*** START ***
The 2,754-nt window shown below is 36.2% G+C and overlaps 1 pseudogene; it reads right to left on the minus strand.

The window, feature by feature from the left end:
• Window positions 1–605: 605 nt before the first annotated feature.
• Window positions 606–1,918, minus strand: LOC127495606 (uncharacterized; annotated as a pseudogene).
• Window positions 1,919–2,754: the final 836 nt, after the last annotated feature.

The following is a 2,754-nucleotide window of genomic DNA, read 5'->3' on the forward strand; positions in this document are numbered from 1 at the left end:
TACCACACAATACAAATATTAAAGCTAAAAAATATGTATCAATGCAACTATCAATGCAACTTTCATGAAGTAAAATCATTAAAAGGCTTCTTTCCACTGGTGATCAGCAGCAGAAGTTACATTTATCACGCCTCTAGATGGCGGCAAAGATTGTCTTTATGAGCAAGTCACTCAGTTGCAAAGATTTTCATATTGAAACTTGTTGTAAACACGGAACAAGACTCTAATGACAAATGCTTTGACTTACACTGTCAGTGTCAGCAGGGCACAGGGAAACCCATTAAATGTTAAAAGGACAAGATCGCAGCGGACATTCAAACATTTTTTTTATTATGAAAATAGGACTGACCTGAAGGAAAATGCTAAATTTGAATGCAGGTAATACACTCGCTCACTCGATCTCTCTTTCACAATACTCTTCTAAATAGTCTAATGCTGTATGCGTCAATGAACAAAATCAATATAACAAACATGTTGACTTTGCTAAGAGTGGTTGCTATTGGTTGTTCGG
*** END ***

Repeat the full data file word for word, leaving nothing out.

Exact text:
The 2,754-nt window shown below is 36.2% G+C and overlaps 1 pseudogene; it reads right to left on the minus strand.

The window, feature by feature from the left end:
• Window positions 1–605: 605 nt before the first annotated feature.
• Window positions 606–1,918, minus strand: LOC127495606 (uncharacterized; annotated as a pseudogene).
• Window positions 1,919–2,754: the final 836 nt, after the last annotated feature.

The following is a 2,754-nucleotide window of genomic DNA, read 5'->3' on the forward strand; positions in this document are numbered from 1 at the left end:
TACCACACAATACAAATATTAAAGCTAAAAAATATGTATCAATGCAACTATCAATGCAACTTTCATGAAGTAAAATCATTAAAAGGCTTCTTTCCACTGGTGATCAGCAGCAGAAGTTACATTTATCACGCCTCTAGATGGCGGCAAAGATTGTCTTTATGAGCAAGTCACTCAGTTGCAAAGATTTTCATATTGAAACTTGTTGTAAACACGGAACAAGACTCTAATGACAAATGCTTTGACTTACACTGTCAGTGTCAGCAGGGCACAGGGAAACCCATTAAATGTTAAAAGGACAAGATCGCAGCGGACATTCAAACATTTTTTTTATTATGAAAATAGGACTGACCTGAAGGAAAATGCTAAATTTGAATGCAGGTAATACACTCGCTCACTCGATCTCTCTTTCACAATACTCTTCTAAATAGTCTAATGCTGTATGCGTCAATGAACAAAATCAATATAACAAACATGTTGACTTTGCTAAGAGTGGTTGCTATTGGTTGTTCGG